Skip to main content
Winters in the northeast can be a lot of fun: playing in the snow, snuggling up in front of a fireplace, baking cookies and decorating the house for the holidays. If you have a canine companion however, this is a time to pay extra attention to their health and safety – unfortunately, many hazards come with the cold season.
Bundle Up
If you have a small dog, a dog with a thin coat, an aging dog or a puppy; you need to really make sure they do not get too cold on walks. Wet snow sticks to their legs and tummies and can cool them out quickly. Doggy coats are not just a fashion accessory, but a necessity for many dogs in the winter. Invest in a coat that is water-repellent and insulating. Your pup will enjoy the walks a lot more, and not be prone to getting sick.
Decorate Thoughtfully
Every year, many dogs get seriously ill or die from ingesting holiday decorations. It is quite incredible what all they will try to eat – from Christmas lights over wreaths to scented candles. Especially food-driven breeds like Labradors or Boxers need to be closely supervised around decorations. They can snatch something up within seconds.
If in doubt, do not leave your dog alone in decorated rooms. A trip to the emergency vet to remove a foreign object from your dog’s stomach will make Christmas a lot less festive (and very expensive!).
Don’t Share Treats!
It might be tempting to let Fido join in your joy of cookies, pies and winter comfort food such as mac and cheese, mashed potatoes and big breakfasts with bacon and pancakes. However – please don’t!
Your dog’s body is not made to digest the same kind of foods that we eat. He benefits from a high-protein and low-fat diet. Consuming more fat than usual can lead to painful pancreatitis in dogs, which is an inflammation of the pancreas that requires immediate veterinary care (and often an overnight stay at the pet hospital). If you want to share winter delicacies with him, check online for recipes for dog-suitable cookies or visit a doggy bakery.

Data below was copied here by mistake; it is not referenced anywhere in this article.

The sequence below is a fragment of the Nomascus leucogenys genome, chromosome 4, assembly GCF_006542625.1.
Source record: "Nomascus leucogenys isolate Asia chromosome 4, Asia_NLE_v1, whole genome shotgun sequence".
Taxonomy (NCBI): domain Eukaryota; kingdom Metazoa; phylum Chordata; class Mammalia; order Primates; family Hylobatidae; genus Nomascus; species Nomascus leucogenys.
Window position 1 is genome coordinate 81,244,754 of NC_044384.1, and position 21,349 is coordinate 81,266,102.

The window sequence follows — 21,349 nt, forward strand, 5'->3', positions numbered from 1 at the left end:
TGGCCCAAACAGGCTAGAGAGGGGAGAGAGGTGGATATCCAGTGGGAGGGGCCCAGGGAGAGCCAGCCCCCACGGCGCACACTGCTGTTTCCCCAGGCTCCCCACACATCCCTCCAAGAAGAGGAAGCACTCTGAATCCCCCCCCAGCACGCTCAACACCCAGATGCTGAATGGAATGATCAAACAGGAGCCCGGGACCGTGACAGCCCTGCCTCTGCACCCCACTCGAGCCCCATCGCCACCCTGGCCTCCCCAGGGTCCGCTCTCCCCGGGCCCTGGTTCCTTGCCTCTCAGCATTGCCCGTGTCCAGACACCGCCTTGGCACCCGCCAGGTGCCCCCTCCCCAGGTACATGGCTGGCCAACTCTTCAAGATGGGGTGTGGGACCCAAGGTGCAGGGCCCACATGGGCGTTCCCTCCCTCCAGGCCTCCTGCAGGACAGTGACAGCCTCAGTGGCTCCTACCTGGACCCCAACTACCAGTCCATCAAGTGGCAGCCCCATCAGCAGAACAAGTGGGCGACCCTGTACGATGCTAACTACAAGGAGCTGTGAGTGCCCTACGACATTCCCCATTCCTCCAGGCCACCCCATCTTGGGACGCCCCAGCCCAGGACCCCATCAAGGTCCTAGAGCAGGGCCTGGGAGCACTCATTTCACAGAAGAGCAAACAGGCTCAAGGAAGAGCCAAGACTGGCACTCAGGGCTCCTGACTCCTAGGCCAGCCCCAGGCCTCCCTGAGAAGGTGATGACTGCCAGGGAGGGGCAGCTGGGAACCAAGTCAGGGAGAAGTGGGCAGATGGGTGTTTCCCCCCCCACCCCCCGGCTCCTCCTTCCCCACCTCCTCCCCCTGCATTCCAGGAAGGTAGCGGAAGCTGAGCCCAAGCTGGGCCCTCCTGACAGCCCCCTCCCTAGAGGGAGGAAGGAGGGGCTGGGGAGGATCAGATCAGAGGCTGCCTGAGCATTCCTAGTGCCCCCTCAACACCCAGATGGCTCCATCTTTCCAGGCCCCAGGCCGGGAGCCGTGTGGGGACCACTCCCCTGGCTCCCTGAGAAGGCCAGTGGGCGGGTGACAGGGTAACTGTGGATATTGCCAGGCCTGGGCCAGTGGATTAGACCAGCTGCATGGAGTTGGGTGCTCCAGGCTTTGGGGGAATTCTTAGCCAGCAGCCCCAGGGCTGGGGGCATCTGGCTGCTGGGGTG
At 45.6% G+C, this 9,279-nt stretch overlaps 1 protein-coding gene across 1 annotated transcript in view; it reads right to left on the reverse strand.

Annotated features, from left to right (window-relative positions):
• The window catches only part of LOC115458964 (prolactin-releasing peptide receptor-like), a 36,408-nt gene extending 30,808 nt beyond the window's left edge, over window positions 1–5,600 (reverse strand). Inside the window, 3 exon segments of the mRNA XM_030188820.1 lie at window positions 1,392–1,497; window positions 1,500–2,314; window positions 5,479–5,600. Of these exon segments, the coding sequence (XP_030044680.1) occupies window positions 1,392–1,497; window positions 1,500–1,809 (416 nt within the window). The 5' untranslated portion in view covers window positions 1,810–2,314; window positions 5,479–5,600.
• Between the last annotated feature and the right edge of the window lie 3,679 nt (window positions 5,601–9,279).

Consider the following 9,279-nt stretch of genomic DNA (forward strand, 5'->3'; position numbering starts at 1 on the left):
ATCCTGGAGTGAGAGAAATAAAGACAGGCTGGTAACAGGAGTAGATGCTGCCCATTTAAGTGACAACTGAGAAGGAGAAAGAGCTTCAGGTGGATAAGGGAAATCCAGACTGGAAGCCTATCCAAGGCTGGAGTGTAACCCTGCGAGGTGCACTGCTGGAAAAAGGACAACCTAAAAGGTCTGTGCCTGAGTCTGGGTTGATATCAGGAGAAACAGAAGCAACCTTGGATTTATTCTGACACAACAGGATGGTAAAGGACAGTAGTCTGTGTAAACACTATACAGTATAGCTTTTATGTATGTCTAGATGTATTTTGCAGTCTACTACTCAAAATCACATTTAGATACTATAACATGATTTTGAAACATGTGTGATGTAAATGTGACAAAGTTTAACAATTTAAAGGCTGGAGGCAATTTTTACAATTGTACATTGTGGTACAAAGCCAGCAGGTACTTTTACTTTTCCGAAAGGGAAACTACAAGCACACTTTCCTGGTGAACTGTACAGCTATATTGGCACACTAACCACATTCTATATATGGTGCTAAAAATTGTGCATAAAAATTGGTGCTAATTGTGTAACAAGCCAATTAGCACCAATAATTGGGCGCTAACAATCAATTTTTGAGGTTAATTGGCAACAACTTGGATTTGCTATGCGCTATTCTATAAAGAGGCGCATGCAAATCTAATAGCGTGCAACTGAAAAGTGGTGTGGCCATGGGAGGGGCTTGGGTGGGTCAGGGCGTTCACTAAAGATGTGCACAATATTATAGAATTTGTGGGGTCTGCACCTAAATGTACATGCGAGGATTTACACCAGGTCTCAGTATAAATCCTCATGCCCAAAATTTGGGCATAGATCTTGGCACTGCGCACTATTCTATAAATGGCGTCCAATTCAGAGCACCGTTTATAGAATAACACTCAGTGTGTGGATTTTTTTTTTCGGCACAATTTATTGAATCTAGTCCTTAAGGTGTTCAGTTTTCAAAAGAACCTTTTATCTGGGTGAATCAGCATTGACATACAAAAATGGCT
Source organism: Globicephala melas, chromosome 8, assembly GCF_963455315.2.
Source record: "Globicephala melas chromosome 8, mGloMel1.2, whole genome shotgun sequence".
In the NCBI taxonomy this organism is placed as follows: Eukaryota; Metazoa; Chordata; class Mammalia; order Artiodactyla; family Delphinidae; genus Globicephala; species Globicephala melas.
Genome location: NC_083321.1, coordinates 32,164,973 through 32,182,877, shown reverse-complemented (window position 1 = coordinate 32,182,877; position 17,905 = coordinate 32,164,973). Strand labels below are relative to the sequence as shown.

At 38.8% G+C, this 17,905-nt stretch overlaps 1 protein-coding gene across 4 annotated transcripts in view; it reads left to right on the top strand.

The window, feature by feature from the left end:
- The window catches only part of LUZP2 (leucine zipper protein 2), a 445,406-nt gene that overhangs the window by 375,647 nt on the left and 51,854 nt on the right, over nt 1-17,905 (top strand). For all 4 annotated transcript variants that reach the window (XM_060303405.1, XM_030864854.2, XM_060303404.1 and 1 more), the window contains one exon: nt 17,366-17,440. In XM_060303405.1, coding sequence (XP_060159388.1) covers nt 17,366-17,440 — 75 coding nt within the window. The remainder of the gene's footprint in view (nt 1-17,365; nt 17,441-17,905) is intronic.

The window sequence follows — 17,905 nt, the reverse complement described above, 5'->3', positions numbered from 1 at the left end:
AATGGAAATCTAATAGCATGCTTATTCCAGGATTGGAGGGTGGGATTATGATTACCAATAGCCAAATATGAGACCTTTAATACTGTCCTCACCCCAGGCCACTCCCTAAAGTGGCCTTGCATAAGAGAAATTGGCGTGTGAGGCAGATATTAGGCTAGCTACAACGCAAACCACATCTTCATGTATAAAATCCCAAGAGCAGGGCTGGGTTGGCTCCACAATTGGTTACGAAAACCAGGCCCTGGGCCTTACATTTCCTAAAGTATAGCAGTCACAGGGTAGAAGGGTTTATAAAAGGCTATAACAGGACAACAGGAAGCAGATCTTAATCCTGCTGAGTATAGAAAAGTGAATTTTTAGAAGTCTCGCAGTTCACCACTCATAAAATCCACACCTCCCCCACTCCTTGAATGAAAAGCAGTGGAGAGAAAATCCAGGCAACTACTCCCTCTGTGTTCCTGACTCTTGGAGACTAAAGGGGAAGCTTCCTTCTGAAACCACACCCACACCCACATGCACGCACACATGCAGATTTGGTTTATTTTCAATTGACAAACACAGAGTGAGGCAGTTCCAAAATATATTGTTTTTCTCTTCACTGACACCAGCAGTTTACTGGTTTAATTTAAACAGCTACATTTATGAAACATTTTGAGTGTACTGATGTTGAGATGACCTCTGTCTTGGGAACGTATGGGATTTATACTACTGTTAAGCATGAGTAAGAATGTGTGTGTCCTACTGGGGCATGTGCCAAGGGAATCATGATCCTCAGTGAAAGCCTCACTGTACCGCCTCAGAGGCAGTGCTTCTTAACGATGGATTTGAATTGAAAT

Of course, also make sure to keep all foods that are toxic to dogs locked away. Grapes, chocolate, macadamia nuts etc. should never be in reach of your pup.
Exercise Mind and Body
Cold and dark days can cut your daily walks short in the winter time. It is important that your dog still gets the mental and physical stimulation needed to be happy and healthy. If you cannot go outside, how about setting up a mini agility course ( in your living room? Utilize everyday objects to build an obstacle course, such as pool noodles to jump over, a big pillow to hop on, a chair to walk around etc. See how many obstacles in a row your dog can master. He will love the attention and exercise and won’t miss the walks at all.
Keep Doors and Gates Shut
Winter is a time of the year when many dogs get lost, and some of them don’t make it home again. An open gate can let Fido slip out unnoticed, and once he has left your house he will have a hard time orienting himself in the snow and dark. Inside dogs that are not used to being outside in the cold get hypothermia quickly and are not strong enough to find their way home. Before you leave your house, always double-check that your dog is safe and cannot get out. If you have others such as handymen or family members come to your house, make sure they understand how important it is that your dog is kept inside.
Dogs Slip, Too!
Last but not least – not only humans can fall and hurt themselves on slippery ice. Even though they have four legs, our dogs are just as prone to sliding away. Every year we can find videos of dogs slipping around on ice on social media. They are supposed to be funny, but really just show how dangerous it is to have your dog walk or even run on icy surfaces. Dogs can tear ligaments and break bones just like us, and the surgeries required to fix them are expensive and painful. Under no circumstances should you ever purposefully take your dog for example on an icy lake. If it is slippery on your daily walk, pick another path or cut it short to reduce the chance of injury for your dog.
This article was contributed by Steffi Trott of SpiritDog Training.
Skip to content